All Time Past Year Past 30 Days
Abstract Views 0 0 0
Full Text Views 146 53 13
PDF Downloads 65 22 1

Evapotranspiration from Nonuniform Surfaces: A First Approach for Short-Term Numerical Weather Prediction

Peter J. WetzelLaboratory for Atmospheres, NASA/Goddard Space Flight Center, Greenbelt, Maryland

Search for other papers by Peter J. Wetzel in
Current site
Google Scholar
PubMed
Close
and
Jy-Tai ChangSASC Technologies, Hyattsville, Maryland

Search for other papers by Jy-Tai Chang in
Current site
Google Scholar
PubMed
Close
Full access

Abstract

Natural land surfaces are rarely homogeneous over the resolvable scales of numerical weather prediction models. Therefore, these models must somehow account for the subgrid variability in processes that are nonlinealy dependent on surface characteristics. Because of its complex dependence on soil moisture and vegetation, the flux of latent heat is an acutely nonlinear process, involving variables which can vary widely over very short distances. Thus, if the effects of subgrid-scale surface variability are significant, they should appear most prominently in the prediction of evapotranspiration.

In this paper, a simple, explicit model for the computation of grid-cell-average evapotranspiration is presented and tested. The model incorporates a statistical distribution of soil moisture on the subgrid scale, the variance of which is obtained from observed distributions of soil moisture and precipitation. Distributions are also assumed for other surface and vegetation characteristics Water-stressed and potential evapotranspiration from both bare soil and vegetation are allowed to occur simultaneously within the grid element. Comparisons with estimated regional evapotranspiration from two extensive micrometeorological field programs verify the model under a wide range of conditions.

Sensitivity tests are also conducted with the model using the field observations and using a one-dimensional atmospheric boundary layer model which allows the surface and atmosphere to adjust interactively to changes in evapotranspiration. Results comparing point evapotranspiration computations with grid-area-averaged values show a significant impact due to the unresolved variability. In fact, in some case, the size of the grid unit can be a dominant factor in determining the mean rate of evapotranspiration. This is because of the observed increased variability of soil moisture with grid size, and because of the highly nonlinear relationships between soil moisture and evapotranspiration at a point. Other factors found important in regional evapotranspiration are radiation, surface water, soil moisture, amount of vegetation coverage, and vegetation internal resistance to moisture flow. Two factors found relatively unimportant in determining the rate of regional evapotranspiration are soil type and surface roughness length.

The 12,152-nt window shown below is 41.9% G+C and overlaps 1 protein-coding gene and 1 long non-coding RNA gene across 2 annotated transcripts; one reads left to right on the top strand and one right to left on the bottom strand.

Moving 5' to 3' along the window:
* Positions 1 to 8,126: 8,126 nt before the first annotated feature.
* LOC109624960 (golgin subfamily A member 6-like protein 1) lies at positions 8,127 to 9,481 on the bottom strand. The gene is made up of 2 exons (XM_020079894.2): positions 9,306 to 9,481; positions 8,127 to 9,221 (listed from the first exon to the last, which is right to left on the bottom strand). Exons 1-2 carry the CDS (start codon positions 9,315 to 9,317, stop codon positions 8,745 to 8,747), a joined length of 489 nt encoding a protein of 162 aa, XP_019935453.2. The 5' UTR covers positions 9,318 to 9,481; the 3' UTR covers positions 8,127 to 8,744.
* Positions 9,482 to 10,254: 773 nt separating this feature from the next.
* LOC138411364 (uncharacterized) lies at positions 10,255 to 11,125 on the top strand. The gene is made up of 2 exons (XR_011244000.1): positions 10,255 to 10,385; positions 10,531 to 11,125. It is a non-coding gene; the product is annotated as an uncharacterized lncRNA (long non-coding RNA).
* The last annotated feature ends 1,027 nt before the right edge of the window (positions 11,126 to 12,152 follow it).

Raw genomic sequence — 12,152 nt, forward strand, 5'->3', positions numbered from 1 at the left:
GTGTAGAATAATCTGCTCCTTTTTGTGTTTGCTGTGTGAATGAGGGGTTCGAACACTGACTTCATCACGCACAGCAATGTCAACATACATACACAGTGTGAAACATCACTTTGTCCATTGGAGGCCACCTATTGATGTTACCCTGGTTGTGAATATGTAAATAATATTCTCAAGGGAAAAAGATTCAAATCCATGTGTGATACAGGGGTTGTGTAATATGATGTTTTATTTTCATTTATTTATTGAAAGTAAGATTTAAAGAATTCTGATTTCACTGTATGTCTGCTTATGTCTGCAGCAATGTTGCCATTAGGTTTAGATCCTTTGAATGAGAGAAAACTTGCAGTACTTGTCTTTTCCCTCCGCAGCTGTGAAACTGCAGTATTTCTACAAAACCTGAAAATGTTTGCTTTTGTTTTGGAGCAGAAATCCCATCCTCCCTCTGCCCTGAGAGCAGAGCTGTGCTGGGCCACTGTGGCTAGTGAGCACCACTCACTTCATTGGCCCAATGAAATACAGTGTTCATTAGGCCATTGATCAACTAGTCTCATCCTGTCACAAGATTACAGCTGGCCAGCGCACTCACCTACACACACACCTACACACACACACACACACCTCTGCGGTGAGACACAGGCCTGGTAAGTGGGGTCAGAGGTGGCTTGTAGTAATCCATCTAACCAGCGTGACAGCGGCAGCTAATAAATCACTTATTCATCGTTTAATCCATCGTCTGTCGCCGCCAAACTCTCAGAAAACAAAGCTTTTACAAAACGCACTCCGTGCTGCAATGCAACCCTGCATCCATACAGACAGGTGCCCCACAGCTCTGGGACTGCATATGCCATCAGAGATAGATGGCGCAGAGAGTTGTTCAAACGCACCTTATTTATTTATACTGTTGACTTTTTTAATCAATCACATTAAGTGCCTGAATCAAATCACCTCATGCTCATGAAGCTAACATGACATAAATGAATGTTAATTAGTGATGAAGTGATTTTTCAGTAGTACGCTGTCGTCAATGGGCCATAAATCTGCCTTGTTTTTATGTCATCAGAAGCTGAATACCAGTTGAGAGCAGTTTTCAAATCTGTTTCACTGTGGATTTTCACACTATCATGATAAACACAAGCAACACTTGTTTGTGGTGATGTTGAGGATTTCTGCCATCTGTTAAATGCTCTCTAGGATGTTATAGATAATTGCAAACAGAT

Abstract

Natural land surfaces are rarely homogeneous over the resolvable scales of numerical weather prediction models. Therefore, these models must somehow account for the subgrid variability in processes that are nonlinealy dependent on surface characteristics. Because of its complex dependence on soil moisture and vegetation, the flux of latent heat is an acutely nonlinear process, involving variables which can vary widely over very short distances. Thus, if the effects of subgrid-scale surface variability are significant, they should appear most prominently in the prediction of evapotranspiration.

In this paper, a simple, explicit model for the computation of grid-cell-average evapotranspiration is presented and tested. The model incorporates a statistical distribution of soil moisture on the subgrid scale, the variance of which is obtained from observed distributions of soil moisture and precipitation. Distributions are also assumed for other surface and vegetation characteristics Water-stressed and potential evapotranspiration from both bare soil and vegetation are allowed to occur simultaneously within the grid element. Comparisons with estimated regional evapotranspiration from two extensive micrometeorological field programs verify the model under a wide range of conditions.

Sensitivity tests are also conducted with the model using the field observations and using a one-dimensional atmospheric boundary layer model which allows the surface and atmosphere to adjust interactively to changes in evapotranspiration. Results comparing point evapotranspiration computations with grid-area-averaged values show a significant impact due to the unresolved variability. In fact, in some case, the size of the grid unit can be a dominant factor in determining the mean rate of evapotranspiration. This is because of the observed increased variability of soil moisture with grid size, and because of the highly nonlinear relationships between soil moisture and evapotranspiration at a point. Other factors found important in regional evapotranspiration are radiation, surface water, soil moisture, amount of vegetation coverage, and vegetation internal resistance to moisture flow. Two factors found relatively unimportant in determining the rate of regional evapotranspiration are soil type and surface roughness length.

Save